The Healthy, Hunger-Free Kids Act (HHFKA) of 2010 is the most recent child nutrition reauthorization bill. It authorizes $4.5 billion in new funding for the United States Department of Agriculture (USDA)’s core child nutrition programs, including the National School Lunch Program and School Breakfast Program. Public focus and attention with regard to the HHFKA has chiefly been focused on the dramatic changes implemented in nutritional requirements for all food served in schools, including new restrictions on the amount of calories, sugar, fat and sodium in school meals. Nutrition advocates have lauded these efforts to address rising rates of childhood obesity, but school meal professionals are concerned with the financial cost of implementing these new standards. Their concerns stem from the question of whether the HHFKA has reduced children’s participation in both school meal and a la carte programs, thereby reducing revenues for many school districts, as well as from the fact that the increase in federal reimbursement rates for these meals does not fully cover the cost of implementing the new standards.
These debates are still playing out, with many supporters of the Act arguing that efforts at improving nutritional standards in school meals have typically resulted in a temporary decrease in participation rates as children and schools resist change, but that over time, school food professionals’ challenges with food procurement and menu planning will decrease and that participation rates and revenues will rise again. This paper will focus on a different aspect of the HHFKA that has too often been over-looked. As the following graphs demonstrate, this is the too little noted fact that while the total number of meals served has decreased since the implementation of the HHFKA, there has been an unprecedented increase in the number of free meals served during the same time period. Looking only at the overall decrease in the number of meal served fails to note the increase in participation in free meals, which is a significant sign that the HHFKA is serving low-income populations more effectively.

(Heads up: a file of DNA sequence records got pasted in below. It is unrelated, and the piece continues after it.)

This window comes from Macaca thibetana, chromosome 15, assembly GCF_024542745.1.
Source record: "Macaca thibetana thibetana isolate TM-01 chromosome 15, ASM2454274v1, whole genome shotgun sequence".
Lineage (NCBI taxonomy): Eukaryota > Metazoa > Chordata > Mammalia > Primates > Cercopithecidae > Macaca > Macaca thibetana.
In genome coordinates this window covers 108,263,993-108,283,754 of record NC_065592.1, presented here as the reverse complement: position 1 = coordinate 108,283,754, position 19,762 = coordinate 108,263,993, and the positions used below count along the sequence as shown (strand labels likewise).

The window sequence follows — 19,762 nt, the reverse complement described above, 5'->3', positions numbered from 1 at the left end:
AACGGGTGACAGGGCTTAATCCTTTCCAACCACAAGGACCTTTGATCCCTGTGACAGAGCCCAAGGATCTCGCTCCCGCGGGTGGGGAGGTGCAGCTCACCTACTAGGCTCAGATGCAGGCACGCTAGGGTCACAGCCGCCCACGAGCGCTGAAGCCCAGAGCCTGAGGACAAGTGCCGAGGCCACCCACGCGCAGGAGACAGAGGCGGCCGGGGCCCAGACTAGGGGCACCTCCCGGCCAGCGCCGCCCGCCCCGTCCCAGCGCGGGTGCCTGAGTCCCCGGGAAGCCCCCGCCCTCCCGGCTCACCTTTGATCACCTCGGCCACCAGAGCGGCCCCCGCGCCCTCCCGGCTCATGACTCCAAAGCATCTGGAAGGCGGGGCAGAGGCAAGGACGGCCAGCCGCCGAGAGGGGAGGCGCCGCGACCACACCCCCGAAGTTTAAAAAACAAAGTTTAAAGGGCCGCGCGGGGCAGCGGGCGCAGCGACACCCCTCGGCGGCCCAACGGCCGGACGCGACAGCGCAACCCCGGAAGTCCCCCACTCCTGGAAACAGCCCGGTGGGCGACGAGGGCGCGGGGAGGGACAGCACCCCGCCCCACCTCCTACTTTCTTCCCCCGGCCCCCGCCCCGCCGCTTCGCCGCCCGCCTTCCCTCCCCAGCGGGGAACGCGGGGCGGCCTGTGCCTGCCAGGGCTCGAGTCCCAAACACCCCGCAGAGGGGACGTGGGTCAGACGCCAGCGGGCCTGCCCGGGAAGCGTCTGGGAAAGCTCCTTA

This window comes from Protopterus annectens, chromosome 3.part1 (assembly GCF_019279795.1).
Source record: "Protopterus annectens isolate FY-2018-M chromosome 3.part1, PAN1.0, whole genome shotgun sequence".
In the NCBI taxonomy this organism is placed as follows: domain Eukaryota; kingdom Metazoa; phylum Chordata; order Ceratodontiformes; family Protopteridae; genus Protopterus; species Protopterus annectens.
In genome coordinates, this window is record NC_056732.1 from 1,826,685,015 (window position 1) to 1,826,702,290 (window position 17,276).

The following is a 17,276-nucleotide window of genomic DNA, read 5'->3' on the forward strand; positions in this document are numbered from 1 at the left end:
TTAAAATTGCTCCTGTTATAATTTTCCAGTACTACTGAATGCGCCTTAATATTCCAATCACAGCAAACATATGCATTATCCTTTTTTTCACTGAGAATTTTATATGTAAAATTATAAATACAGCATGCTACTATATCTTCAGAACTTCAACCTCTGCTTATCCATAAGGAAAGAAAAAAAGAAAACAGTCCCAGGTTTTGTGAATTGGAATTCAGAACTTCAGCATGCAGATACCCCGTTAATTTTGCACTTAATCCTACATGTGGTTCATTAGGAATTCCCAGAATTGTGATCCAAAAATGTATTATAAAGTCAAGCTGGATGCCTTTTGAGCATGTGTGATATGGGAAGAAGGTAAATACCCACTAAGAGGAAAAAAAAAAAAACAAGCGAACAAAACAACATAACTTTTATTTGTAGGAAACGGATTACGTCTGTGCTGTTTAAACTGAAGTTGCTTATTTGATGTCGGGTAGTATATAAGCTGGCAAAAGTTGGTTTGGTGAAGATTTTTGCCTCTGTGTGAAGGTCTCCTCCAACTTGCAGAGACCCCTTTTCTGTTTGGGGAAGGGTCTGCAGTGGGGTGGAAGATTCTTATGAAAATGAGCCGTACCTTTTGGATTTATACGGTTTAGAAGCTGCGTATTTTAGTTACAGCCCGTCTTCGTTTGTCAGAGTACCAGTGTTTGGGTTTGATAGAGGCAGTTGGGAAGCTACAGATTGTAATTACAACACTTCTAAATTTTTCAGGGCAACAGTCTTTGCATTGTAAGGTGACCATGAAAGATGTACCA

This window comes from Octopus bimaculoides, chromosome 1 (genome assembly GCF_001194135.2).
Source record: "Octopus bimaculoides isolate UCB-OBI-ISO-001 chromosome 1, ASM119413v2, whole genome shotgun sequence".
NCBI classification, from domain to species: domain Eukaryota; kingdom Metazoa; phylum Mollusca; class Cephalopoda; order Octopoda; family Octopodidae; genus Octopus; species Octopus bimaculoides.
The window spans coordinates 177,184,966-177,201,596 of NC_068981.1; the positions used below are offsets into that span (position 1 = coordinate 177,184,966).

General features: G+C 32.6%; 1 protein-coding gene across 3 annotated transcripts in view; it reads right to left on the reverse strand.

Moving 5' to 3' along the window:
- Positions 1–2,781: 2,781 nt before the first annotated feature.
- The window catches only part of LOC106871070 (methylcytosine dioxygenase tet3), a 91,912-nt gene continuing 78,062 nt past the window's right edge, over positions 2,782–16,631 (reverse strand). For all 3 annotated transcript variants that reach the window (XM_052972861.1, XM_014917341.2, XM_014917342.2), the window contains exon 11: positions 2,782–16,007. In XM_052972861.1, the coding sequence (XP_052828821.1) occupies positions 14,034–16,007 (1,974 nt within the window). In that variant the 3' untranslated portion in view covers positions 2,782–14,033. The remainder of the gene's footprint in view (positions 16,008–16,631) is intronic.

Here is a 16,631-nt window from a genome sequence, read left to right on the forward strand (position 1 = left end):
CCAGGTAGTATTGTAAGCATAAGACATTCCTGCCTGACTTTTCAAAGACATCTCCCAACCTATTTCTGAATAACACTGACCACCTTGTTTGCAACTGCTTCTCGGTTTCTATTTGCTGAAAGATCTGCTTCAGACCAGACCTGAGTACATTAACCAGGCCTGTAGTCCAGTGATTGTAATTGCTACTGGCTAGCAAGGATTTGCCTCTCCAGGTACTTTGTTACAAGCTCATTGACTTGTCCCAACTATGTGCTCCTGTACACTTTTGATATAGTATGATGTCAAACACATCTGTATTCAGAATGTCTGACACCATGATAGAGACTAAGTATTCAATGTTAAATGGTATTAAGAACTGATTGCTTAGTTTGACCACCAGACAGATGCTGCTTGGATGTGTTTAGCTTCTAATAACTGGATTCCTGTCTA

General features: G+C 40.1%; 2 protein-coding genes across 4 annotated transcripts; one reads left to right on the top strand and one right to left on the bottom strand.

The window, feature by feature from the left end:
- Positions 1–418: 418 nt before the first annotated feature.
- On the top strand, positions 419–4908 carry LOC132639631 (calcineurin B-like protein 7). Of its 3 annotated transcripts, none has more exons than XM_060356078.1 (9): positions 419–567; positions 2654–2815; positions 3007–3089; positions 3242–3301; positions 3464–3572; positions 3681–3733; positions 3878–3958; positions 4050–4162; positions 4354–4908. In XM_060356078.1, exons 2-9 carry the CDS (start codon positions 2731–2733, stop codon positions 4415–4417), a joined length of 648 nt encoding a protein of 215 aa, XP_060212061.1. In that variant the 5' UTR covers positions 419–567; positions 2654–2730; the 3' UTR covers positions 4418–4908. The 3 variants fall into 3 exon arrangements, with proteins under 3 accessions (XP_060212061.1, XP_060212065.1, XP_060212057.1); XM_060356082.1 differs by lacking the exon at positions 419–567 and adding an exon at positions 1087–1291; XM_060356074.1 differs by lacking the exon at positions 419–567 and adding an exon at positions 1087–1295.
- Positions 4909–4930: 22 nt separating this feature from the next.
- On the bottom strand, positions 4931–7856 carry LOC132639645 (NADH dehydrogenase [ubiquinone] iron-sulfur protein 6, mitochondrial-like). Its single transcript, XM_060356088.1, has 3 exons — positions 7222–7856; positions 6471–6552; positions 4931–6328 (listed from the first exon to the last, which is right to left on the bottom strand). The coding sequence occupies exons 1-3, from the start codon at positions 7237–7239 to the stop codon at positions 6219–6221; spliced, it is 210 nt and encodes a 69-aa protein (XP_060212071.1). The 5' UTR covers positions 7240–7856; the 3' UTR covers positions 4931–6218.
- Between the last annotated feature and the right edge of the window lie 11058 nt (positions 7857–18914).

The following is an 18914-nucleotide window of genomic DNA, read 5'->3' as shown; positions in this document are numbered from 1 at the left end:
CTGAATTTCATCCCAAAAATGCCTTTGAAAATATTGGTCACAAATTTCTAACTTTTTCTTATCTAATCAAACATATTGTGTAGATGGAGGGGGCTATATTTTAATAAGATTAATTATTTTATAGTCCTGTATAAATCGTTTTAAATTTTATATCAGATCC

This is corroborated through the experiences of the School District of Philadelphia, one of the nation’s poorest cities, with nearly 200,000 people or a third of the city’s population living in deep poverty, or at half the federal poverty line. The success of Philadelphia’s Universal Feeding Program in the 1990s and its continued success under the Community Eligibility Provision of the HHFKA has allowed for an immense increase in school meal access for students. (author abstract)